For me, Carpenter's book filled in a number of blanks for me, mainly concerning Auden's emigration. Knowing more of the work than the man, I was under the impression that Auden decided to take up residence in America at the beginning of World War II rather than nearly a year before. His return to Oxford and Britain coincided with failing health and desire to return to his native land (though still an American citizen).

Another aspect of the work that I noticed was a shift in Auden's work in his later years. Critics have, I think unfairly, blamed the decline in quality of the poems on residence in America. What I think Carpenter demonstrates is that while Auden's poetry lost some of its edge, Auden was becoming more settled, more domestic in his later years and perhaps for this reason the themes involved more commonplace topics. Perhaps in reaction to these critiques, Auden tended to disown some of his more important poems, including the famous "September 1 1939", with its indictment of the thirties as "a low dishonest decade" (a poem that had particular resonance for me after the financial crash of 2008).

The picture that Carpenter paints of Auden is a person who probably would be better read than lived with. He was in a constant state of dishevelment and his living quarters were always characterized by visitors for the profound state of untidiness. Still Auden did write some of the best verse of the 20th century and even branched out less successfully into the fields of opera (Stravinsky's "Rake's Progress) and even the theatre (the work here seems to be dreadful, proving no one can be good at everything). As a teacher, his methods appear to be original and oriented more toward making students think about what they were reading (a sample exam on Elizabethan literature, "explain why the devil is both sad and honest.").

I think that Carpenter does an admirable job in this life of Auden. I think that other than a thorough read of Auden's collected works (and there is yet to be published a single good collection), this is probably as good a work on Auden as one is likely to find.
1 of 1 people found the following review helpful
5.0 out of 5 stars Concise - Complex - Complete - Clean 24 Oct 2013
By propertius - Published on Amazon.com
Format:Kindle Edition|Verified Purchase
Considering that W. H. Auden was a marvelously accomplished enfant terrible while fresh from Oxford, and continued to produce talented works for 50 years, I would have to say that Humphrey Carpenter has given us a remarkable biography spanning the poet's entire life. There is little in this poet's life that is not touched upon whether it reflects on the man or the artist and the reader will have few questions left unanswered even though at time it borders on the tedious, but Mr. Carpenter knows his stuff and never falls over that precipice.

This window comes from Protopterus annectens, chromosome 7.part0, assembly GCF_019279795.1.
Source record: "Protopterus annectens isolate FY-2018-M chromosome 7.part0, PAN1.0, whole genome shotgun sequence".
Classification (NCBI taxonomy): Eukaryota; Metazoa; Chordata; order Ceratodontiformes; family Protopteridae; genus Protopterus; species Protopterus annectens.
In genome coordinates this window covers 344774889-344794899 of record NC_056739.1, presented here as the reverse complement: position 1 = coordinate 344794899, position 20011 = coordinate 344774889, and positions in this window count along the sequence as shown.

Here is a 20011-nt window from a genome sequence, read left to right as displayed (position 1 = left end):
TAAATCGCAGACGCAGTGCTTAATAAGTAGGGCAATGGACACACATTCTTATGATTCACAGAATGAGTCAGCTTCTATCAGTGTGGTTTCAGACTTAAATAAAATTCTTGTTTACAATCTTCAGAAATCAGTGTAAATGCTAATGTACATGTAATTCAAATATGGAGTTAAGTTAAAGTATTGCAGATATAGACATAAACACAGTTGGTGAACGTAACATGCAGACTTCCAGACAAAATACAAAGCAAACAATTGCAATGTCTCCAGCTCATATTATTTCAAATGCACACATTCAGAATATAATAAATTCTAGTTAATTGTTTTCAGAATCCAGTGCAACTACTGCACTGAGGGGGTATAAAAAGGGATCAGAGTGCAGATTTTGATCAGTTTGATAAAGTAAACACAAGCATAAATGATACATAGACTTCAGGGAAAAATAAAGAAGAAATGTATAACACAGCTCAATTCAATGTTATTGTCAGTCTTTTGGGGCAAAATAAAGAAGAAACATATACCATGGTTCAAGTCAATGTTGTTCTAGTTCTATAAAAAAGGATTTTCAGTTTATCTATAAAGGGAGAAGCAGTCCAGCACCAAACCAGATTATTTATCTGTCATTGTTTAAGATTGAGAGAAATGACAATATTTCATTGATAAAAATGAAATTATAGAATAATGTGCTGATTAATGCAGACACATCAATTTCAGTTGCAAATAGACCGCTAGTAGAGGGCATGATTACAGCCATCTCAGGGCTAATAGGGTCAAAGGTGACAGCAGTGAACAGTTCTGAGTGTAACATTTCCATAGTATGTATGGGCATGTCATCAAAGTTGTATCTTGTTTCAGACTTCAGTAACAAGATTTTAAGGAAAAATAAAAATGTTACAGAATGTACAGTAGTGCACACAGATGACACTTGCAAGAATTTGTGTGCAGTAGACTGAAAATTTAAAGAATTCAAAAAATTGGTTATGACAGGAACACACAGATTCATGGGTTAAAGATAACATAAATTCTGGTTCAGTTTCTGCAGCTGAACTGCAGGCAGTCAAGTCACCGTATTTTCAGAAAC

The Auden that we meet as a child and leave as he is interred, is as fascinating to us as such diverse elements in his life were to him.(lead mines in northern England, Icelandic Sagas, Opera, Screen Writing, Psychoanalysis, Religion and oh yes, poetry) The key to Auden, which is the major thesis of the book, is that Auden never stopped developing as a poet and the great controversy about whether his immigration to America is really a misunderstanding of his growth. What the twenty year old poet wrote is not the same as the fifty year old poet but there is a uninterrupted developmental line.

Readers may be surprised at the amount of space devoted to his involvement with screenplays, musical scores (he was once considered for writing the words to the music of "Man of la Mancha") translating but Auden had a burning desire to use the word in as many and varied ways as possible. And if you think that you are buying a glorified version of Cliff Notes for individual poems, you will be sorely disappointed. As a matted of personal interest, I found the relationship of Auden and T.S. Eliot intriguing to say the least and it is priceless to learn that even though Eliot published Auden's early works, he found many of the literary and historical allusions of Auden "obscure." (This from the author whose poetry has tormented many a college sophomore)

Finally, Mr. Carpenter handles Auden's personal life and life style in a balanced and some may say clinical or nonjudgmental manner and only as it pertains to his work or personal torments. This is not a lurid expose'. My mind goes back to Carlos Baker's biography of Ernest Hemingway's life to recall a biographer who has such a deft and sensitivity in dealing with tragic circumstances.

All in all, a biography that should be read before all others.
5.0 out of 5 stars THE Authoritative Biography on Auden 31 July 2014
By David R. Altman - Published on Amazon.com
Format:Kindle Edition|Verified Purchase
A powerful and detailed look at Auden the person--and how his life influenced his poetry at an early age. This writing makes you feel that you are traveling with Auden on his many journeys, both literally and figuratively. You begin to predict what he will say, how he would react to what was being said and to appreciate the complexities of both his style and his thinking. Carpenters book, rich with detail and at times frightening in its insight, leaves us with a biographical classic--one that could be taught not only in freshman poetry but in graduate level psychology classes. Auden was the greatest poet--and one of the great thinkers--of the 20th century--and this biography supports that conclusion.